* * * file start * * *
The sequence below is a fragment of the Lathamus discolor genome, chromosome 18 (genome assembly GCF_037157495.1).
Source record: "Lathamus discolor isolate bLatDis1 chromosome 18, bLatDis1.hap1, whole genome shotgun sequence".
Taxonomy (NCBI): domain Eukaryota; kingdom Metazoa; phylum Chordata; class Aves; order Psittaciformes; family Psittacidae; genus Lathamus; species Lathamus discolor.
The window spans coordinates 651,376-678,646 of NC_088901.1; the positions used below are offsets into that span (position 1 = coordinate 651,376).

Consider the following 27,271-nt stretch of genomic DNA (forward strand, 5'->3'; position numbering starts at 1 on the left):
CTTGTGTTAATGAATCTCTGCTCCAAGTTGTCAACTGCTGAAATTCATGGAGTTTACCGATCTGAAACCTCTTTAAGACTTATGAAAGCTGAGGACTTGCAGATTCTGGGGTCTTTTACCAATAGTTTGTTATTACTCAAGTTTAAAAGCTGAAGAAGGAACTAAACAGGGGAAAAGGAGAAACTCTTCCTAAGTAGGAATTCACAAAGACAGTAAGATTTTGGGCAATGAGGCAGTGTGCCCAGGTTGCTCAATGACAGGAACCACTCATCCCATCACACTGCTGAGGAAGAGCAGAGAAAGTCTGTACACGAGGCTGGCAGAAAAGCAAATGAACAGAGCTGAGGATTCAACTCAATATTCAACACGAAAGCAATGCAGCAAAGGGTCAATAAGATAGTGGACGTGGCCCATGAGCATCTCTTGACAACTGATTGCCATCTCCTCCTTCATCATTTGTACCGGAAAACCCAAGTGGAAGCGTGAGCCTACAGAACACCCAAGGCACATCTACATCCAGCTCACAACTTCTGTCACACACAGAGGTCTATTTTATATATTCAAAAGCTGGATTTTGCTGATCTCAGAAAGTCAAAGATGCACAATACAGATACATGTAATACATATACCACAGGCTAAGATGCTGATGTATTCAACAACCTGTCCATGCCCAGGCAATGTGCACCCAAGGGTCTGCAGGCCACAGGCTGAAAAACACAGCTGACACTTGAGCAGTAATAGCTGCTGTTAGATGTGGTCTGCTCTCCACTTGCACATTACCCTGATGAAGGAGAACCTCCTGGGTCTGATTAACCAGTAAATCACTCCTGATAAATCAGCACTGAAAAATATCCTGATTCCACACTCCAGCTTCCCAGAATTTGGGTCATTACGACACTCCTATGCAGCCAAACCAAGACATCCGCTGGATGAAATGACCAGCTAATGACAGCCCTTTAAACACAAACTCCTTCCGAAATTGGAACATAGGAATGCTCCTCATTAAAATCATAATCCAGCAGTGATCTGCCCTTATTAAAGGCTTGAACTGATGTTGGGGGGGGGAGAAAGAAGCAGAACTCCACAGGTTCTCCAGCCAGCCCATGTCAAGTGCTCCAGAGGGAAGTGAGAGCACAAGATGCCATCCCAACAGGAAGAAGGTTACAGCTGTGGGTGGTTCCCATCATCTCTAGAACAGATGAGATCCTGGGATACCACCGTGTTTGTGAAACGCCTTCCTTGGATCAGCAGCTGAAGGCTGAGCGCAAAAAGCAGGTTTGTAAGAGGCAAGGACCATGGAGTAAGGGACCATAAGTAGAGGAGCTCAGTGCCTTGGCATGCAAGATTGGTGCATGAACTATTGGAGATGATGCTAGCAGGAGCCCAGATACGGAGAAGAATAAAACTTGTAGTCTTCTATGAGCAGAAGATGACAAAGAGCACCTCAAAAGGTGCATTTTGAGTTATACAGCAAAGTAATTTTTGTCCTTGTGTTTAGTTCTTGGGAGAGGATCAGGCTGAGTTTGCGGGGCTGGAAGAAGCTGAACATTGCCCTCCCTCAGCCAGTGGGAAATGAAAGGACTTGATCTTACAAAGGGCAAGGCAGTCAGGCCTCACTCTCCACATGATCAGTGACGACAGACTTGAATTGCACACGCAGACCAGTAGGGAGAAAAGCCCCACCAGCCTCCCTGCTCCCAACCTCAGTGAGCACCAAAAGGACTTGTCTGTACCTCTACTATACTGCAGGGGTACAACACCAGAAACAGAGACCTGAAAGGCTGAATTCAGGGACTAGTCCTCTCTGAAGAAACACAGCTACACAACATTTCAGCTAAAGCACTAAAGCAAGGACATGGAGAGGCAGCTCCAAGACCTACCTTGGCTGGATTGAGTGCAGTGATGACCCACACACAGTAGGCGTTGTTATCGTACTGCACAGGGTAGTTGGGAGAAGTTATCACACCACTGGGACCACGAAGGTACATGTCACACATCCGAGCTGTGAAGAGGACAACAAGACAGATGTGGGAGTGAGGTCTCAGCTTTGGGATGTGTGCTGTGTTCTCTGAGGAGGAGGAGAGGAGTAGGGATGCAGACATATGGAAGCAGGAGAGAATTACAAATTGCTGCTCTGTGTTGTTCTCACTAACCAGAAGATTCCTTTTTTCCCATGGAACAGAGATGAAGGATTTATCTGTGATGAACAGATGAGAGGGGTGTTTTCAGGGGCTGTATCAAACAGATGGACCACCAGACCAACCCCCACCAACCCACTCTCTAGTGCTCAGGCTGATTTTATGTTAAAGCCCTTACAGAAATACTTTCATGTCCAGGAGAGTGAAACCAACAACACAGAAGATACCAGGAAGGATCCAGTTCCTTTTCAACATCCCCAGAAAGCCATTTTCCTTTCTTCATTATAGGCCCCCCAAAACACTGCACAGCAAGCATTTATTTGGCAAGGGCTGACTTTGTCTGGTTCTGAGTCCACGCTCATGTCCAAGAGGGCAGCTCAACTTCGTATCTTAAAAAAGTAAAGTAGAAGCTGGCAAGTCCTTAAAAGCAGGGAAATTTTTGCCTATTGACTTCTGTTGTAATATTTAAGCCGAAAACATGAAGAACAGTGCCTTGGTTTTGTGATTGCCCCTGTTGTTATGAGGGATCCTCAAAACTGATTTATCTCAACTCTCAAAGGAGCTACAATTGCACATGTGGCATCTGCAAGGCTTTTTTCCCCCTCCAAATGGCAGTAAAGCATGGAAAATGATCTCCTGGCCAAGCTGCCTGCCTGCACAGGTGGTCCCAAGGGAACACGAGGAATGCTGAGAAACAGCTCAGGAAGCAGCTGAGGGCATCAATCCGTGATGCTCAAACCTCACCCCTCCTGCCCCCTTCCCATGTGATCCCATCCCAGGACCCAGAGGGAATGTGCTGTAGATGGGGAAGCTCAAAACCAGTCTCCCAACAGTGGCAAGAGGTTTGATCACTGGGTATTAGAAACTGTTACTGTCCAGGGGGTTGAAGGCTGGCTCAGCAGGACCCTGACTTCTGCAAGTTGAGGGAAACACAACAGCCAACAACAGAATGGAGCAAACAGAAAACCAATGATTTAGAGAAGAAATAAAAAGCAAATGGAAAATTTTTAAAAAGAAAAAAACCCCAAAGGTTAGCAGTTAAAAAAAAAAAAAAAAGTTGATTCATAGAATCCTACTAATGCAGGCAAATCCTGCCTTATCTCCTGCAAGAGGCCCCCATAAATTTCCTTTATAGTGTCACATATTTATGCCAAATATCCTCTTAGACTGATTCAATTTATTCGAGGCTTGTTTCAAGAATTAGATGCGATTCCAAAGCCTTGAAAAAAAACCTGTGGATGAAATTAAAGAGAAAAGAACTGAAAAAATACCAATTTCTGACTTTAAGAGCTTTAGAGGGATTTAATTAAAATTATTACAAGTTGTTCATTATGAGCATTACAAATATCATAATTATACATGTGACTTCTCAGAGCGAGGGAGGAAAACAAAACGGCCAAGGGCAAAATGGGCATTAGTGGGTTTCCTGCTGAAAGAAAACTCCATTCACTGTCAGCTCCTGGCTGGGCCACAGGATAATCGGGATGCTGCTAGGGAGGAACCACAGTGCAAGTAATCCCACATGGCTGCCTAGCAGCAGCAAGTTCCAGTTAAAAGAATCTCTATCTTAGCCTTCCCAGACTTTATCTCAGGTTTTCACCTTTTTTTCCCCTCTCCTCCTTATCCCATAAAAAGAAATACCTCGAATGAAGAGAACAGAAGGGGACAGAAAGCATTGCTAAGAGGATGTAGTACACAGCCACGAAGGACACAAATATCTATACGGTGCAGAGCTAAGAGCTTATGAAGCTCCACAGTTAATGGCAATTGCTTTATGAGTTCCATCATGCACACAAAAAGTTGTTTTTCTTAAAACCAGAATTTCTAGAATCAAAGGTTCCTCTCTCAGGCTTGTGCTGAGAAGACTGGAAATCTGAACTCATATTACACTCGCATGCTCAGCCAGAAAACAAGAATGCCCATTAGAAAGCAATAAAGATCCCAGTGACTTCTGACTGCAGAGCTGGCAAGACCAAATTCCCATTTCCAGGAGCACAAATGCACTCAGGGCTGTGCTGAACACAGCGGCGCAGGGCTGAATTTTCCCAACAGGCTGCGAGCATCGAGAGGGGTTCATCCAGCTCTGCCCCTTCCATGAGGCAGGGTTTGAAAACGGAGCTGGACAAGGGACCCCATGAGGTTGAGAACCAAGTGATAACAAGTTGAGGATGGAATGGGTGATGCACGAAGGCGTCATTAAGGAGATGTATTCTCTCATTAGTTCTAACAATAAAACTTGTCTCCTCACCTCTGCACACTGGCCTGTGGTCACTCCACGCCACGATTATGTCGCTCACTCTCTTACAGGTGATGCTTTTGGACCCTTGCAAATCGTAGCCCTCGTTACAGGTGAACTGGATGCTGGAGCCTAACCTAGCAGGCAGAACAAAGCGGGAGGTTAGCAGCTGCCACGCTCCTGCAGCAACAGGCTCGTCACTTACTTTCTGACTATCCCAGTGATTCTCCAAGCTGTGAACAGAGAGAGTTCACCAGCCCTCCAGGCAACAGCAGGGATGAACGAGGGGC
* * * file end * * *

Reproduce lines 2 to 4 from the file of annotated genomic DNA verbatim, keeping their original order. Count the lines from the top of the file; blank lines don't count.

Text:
Source record: "Lathamus discolor isolate bLatDis1 chromosome 18, bLatDis1.hap1, whole genome shotgun sequence".
Taxonomy (NCBI): domain Eukaryota; kingdom Metazoa; phylum Chordata; class Aves; order Psittaciformes; family Psittacidae; genus Lathamus; species Lathamus discolor.
The window spans coordinates 651,376-678,646 of NC_088901.1; the positions used below are offsets into that span (position 1 = coordinate 651,376).